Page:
Since the 1980s the MTA Arts & Design Program has brought art underground by installing over 300 works of art throughout New York City’s subway system. The program has commissioned hundreds of artists that range from kids to the world famous, and for only $2.75 you can see all of them. With summer almost over and the heat index still climbing, here are 8 aquatic-themed subway stations for you to dive into.
A while back, we brought you a piece about the now extinct “Train to the Plane” on 1970s NYC Subway Maps. In the 70s, the city introduced the “JFK Express” or “Train to the Plane” as a premium fare charged ride with higher quality cars running from 57th Street and 6th Ave in Manhattan to the airport. Despite the extra comfort it offered, it was still slower than A train services. Today, this direct line no longer exists, instead you’d have to take the E to Jamaica or A to Howard Beach/JFK Airport and take the Airtrain from there.
It’s happened to all of us. That moment when you want to know what bus you can connect to, but it’s not on your subway map. In fact, you might have to download a whole separate app to get New York City’s bus map. Well, a Queens resident, Anthony Denaro, has created a master map that includes subways, bus, and AirTrain, called the Bullet Map (h/t Streetsblog).
Frustrated with the New York City subway in general? Or afraid of L-magaddon, the 2019 shutdown of the L subway line from 8th Avenue to Bedford? You can escape into urban planning fantasy with the website, “Brand New Subway” and build your own system. If building an entire transit system seems daunting have no fear. You can start with the existing system today and go from there. You can fast forward to 2025 with its proposed changes. You can go back to 1972, with the map by Massimo Vignelli. There’s a 1936 map that can’t be selected yet, but we assume is coming. Or you can start completely from scratch.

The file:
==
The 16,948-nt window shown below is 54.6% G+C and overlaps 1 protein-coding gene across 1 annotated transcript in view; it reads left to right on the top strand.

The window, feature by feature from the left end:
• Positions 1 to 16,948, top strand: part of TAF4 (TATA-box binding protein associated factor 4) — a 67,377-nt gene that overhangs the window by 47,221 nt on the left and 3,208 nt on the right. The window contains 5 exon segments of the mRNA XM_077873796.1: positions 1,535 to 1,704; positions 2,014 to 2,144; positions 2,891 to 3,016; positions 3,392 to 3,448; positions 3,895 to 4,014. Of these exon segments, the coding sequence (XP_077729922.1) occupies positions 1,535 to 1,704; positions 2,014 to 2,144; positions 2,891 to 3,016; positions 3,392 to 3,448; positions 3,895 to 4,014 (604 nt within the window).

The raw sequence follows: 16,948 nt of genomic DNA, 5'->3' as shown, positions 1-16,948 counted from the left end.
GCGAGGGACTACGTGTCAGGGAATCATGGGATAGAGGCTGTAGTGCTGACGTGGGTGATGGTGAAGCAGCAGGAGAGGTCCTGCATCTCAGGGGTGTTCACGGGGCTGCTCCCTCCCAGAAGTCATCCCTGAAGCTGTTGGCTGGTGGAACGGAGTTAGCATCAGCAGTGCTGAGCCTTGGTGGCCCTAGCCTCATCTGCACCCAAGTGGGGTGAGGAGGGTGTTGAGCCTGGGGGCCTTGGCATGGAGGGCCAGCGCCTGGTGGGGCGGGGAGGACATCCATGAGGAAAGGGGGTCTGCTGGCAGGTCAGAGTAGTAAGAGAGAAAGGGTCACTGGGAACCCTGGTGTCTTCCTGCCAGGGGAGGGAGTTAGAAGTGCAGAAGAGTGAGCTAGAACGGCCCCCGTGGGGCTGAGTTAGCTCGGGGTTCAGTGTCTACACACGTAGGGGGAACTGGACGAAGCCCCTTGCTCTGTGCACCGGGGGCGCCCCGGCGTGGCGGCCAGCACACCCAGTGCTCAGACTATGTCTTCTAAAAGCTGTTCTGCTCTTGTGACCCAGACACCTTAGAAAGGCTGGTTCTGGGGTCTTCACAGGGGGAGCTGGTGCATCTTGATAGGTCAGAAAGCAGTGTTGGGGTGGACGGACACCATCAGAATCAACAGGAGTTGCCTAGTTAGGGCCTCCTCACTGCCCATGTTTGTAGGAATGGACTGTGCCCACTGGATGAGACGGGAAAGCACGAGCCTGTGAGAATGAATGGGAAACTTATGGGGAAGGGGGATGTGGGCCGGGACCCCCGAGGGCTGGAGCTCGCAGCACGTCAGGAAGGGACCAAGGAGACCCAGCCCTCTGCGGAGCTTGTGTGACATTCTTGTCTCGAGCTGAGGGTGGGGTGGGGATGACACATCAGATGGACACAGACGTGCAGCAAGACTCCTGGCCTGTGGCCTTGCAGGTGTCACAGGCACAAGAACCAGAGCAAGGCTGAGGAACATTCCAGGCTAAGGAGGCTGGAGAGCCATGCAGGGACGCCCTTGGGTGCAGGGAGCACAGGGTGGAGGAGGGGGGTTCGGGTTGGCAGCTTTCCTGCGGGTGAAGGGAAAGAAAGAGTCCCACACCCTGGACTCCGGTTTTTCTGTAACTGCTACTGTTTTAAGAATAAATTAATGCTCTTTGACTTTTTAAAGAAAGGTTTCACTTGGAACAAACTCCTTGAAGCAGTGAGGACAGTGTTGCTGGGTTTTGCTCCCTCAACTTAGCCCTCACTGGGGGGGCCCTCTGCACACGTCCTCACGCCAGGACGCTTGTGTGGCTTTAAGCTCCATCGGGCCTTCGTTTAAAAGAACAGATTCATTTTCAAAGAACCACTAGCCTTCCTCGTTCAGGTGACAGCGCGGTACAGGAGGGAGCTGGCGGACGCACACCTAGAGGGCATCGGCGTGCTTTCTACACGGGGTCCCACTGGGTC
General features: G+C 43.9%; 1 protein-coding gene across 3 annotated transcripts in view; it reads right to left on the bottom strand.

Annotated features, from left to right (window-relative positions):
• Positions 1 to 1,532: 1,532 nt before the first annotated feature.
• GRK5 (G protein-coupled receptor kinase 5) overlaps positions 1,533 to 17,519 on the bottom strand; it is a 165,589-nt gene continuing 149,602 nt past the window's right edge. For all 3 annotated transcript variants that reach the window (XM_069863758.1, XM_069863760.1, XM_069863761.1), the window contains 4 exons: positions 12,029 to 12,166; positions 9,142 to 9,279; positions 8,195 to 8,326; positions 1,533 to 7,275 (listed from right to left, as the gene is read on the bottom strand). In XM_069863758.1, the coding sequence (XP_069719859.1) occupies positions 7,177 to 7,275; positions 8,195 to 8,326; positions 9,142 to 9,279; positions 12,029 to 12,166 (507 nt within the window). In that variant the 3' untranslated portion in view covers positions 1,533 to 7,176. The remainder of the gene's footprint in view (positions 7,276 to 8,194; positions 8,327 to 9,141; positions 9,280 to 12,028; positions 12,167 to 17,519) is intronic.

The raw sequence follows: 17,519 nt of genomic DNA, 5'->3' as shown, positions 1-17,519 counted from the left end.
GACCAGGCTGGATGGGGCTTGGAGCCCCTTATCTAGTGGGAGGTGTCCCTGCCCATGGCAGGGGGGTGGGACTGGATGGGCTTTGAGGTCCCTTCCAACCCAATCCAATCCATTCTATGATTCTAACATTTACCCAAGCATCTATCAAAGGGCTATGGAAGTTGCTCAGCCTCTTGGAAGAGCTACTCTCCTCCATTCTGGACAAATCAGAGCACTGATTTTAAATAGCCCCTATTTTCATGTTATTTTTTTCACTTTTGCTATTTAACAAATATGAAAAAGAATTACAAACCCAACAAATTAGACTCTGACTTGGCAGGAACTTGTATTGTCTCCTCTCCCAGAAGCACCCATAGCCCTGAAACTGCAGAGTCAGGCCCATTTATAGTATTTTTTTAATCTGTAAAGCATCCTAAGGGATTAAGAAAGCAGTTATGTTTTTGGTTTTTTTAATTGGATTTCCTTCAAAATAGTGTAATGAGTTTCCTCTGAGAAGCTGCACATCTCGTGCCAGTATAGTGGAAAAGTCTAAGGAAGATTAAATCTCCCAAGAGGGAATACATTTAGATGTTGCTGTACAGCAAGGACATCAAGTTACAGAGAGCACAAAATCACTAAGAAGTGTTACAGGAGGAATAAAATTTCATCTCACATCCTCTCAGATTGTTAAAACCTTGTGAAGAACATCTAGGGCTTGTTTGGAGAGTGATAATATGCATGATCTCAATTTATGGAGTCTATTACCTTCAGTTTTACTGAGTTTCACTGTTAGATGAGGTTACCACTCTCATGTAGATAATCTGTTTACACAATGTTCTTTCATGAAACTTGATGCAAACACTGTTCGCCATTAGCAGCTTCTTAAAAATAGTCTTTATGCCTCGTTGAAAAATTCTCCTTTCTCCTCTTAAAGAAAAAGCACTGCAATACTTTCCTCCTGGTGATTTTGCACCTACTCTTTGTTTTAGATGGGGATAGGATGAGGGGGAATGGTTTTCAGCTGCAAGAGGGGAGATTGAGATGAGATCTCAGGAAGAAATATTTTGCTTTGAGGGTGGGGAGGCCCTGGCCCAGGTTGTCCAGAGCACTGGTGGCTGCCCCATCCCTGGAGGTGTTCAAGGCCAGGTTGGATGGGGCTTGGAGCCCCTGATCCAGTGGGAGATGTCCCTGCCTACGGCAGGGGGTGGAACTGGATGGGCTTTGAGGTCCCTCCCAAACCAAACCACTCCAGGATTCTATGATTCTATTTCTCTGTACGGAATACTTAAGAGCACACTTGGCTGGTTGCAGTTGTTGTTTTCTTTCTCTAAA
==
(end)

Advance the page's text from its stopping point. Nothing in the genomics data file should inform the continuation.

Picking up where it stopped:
Photo taken circa 1899 by someone unknown
Today the Park Avenue Tunnel, running between 33rd and 40th Streets is a passage for cars, but before it was a roadway for motor vehicles, it was a train and trolley tunnel. Constructed in 1834, it was originally built for the New York & Harlem Railroad (NY&H) as an open cut, which ran steam engines as well as horsecars. In the 1850s, the open cut was bridged creating a tunnel to boost public safety by removing the train from Manhattan’s surface. The Park Avenue Tunnel became of the city’s oldest, accommodating trolley trucks and two-way traffic. (more…)
A view of Park Avenue. Image via Wikipedia
Park Avenue in Manhattan is one of the most well-known avenues in New York City, as it is home to iconic structures such as the Waldorf-Astoria, the Pan Am building, and Grand Central Station. However, many New Yorkers may not know that they can also find a hidden train track, the Seventh Regiment Armory which became a cultural institution, and a Founding Father’s pistol along Park Avenue as well. Here are ten secrets about Park Avenue to keep in mind the next time you find yourself in the area.